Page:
By Swami Bua
Even happy people often look for change in the ordinary routines of their lives. Although they are dutifully consumed in the daily challenges of earning a living, they admittedly fall prey to moments of introspectionÑeven during the busiest of schedulesÑwhen they feel that deep, soulful urge to try something new. A few come to know of great powers lying latent within and fancy they might cultivate some of that potential themselves.
Typical advice for invoking these inherent powers stresses the need for sitting in still concentration and living in a calm state of mind while not dwelling on past or future. One practice commonly advised to achieve this rare tranquility of mind and body is the daily repetition of mantras. But there are a great many other practices as well.
Western aspirants of the contemplative arts are not unfamiliar with a variety of meditation techniques now available on the market. There’s Transcendental Meditation, Super Conscious Meditation, Sub Conscious Meditation, Raja Yoga Meditation, Bhakti Yoga Meditation, Karma Yoga Meditation, Initial Meditation, Intensive Meditation, Kundalini Meditation, Candlelight Meditation, Chakra Meditation, Yantra Meditation, Tantra Meditation, Vajra Meditation. Even as I am writing this article, the list keeps growing with more and more innovative titles. Some of these meditation techniques even have “patent” labels and trademarks. This is unheard of in India. Such yoga “products” carry a price tag, depending on the extent of the spiritual empire built up around them and investments made into their advertisement.
In moments of inspiration, would-be meditators dive into one or more of these practices with great enthusiasm. Many, however, give up almost immediately. Some conclude that such pursuits are just not for them. Others claim there is something wrong with their mantra or their method. Still others finally assert that meditation is just not a worthy activity. But if questioned they would all admit one thing: It’s not easy!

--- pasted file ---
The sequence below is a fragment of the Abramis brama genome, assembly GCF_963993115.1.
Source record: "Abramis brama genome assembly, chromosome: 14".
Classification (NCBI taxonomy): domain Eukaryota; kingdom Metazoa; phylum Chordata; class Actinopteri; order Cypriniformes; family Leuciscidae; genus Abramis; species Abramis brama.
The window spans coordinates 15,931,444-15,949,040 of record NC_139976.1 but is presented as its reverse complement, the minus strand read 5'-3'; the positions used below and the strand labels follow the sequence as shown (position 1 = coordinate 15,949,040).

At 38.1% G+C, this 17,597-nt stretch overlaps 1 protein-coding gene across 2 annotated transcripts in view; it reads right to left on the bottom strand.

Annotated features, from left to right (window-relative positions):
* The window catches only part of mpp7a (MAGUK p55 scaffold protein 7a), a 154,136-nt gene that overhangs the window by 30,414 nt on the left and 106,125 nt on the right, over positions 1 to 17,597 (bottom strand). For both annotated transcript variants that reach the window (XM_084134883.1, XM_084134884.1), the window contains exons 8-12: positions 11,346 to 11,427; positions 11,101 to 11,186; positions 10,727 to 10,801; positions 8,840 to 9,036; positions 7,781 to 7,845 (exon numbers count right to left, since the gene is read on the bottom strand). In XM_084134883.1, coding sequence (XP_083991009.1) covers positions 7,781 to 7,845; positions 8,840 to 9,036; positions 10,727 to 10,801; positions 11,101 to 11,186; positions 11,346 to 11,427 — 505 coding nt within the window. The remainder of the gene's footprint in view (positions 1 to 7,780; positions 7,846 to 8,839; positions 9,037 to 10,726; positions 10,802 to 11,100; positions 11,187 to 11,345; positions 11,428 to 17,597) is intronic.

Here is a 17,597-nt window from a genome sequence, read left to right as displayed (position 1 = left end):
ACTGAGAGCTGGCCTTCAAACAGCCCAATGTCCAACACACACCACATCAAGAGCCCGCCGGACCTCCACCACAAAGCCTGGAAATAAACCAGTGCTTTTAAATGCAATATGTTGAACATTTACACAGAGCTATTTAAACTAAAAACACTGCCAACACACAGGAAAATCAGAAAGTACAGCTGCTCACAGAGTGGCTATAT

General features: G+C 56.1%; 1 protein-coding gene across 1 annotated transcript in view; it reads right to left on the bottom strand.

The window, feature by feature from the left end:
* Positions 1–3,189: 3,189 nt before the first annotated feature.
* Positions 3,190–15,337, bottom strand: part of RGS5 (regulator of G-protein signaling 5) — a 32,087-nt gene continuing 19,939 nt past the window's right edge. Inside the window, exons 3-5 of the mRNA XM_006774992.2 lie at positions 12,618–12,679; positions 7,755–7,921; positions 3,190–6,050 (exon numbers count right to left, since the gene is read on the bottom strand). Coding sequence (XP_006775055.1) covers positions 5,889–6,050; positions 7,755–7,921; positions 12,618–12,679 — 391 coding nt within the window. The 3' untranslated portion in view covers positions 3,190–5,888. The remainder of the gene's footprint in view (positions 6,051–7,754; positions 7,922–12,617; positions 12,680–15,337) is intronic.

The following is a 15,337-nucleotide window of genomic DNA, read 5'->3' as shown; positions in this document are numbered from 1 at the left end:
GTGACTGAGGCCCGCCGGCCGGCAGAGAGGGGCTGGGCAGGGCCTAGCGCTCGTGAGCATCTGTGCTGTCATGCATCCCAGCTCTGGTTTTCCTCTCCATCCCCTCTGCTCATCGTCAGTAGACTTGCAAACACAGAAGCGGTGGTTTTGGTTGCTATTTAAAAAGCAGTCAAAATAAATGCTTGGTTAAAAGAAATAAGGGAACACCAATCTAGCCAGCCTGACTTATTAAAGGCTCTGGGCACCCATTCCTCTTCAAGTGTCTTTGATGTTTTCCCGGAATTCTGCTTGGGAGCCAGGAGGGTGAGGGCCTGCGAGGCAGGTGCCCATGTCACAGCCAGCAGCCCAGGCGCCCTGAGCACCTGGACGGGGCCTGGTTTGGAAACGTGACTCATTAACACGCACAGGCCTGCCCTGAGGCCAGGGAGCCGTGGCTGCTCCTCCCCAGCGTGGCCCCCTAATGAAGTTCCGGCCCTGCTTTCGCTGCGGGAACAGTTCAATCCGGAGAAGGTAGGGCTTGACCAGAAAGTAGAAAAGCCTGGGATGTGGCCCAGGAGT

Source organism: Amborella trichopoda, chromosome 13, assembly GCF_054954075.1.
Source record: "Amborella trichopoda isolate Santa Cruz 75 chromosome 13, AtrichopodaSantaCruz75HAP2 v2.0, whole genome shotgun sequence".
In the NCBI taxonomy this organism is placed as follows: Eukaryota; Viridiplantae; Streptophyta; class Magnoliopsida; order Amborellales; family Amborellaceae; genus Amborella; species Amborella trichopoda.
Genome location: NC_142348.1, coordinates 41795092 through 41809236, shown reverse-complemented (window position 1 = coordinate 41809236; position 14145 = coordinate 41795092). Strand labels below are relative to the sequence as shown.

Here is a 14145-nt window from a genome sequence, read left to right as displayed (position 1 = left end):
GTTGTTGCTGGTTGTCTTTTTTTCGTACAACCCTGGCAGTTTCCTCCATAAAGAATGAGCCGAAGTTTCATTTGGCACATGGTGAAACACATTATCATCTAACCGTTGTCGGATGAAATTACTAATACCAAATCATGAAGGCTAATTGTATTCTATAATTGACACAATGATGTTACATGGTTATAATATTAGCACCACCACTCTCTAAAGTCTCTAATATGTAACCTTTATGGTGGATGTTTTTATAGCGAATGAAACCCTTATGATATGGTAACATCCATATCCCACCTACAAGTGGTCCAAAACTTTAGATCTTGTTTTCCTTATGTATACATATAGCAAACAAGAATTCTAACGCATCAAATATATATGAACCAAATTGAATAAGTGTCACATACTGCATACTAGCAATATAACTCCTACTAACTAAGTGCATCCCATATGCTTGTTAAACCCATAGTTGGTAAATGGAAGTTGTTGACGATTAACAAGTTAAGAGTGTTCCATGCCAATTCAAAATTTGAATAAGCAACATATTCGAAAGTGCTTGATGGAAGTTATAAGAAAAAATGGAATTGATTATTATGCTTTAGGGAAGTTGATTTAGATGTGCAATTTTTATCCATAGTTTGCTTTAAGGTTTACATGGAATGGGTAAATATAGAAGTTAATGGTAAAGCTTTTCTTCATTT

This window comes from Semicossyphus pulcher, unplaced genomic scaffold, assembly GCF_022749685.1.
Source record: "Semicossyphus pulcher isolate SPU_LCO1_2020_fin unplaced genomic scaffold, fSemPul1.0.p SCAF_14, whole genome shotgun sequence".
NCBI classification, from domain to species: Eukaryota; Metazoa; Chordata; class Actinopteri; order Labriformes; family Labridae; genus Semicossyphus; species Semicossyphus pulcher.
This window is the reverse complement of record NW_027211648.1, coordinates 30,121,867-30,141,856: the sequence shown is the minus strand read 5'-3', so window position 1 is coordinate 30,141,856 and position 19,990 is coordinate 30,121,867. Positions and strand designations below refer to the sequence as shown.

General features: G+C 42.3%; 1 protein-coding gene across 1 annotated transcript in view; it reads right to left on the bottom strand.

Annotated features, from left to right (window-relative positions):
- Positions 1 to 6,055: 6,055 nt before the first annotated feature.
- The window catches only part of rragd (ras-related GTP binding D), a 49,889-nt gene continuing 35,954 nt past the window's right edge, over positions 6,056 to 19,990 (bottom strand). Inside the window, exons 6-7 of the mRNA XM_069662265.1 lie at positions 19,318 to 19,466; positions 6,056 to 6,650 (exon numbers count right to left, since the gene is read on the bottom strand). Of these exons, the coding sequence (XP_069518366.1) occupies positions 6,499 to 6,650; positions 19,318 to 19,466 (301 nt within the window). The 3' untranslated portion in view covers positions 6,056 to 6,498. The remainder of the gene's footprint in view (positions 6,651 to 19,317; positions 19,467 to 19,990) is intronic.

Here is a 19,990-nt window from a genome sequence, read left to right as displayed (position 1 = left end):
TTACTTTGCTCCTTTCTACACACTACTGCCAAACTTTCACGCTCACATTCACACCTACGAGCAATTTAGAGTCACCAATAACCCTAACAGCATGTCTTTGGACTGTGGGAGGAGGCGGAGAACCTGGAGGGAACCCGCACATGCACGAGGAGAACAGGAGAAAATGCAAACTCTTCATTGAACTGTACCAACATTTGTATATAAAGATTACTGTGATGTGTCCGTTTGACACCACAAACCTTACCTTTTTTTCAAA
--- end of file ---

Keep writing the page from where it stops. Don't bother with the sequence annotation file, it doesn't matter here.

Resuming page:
After sitting for some time in the first attempts at meditation, young enthusiasts find that their minds begin to wander and they become distracted. Perhaps they fall sleep. When this seems to become a pattern that may not improve, they begin worrying and wondering, “Is this working? Will it ever work? Am I making progress?” They start talking to friends who are trying to do the same thing. “Do you still meditate?” they ask. “Are you able to concentrate?” They conclude that although they were given some sort of technique–perhaps they spent a significant amount of money for it–they needed something more.
Those that arrive at this point might be surprised to learn that they have actually gotten off to a good start. They have realized that being still requires effort. This knowledge is a distinct gain. Most ordinary people would never have the opportunity to discover even this much.
Hundreds of years ago, one of India’s great Tamil saints said, “It is easy to tame the rogue elephant. It is easy to tie the mouth of a bear. It is easy to mount the back of a lion. It is easy to charm poisonous snakes. It is easy to conquer the celestial and the noncelestial realms. It is easy to trek the worlds invisible. It is easy to command the angelic heavens. It is easy to retain youth eternally. It is easy to enter the body of others. It is easy to walk on water and sit in burning fire. It is easy to attain all of the siddhis (yoga powers). But to remain still is very, very difficult indeed.”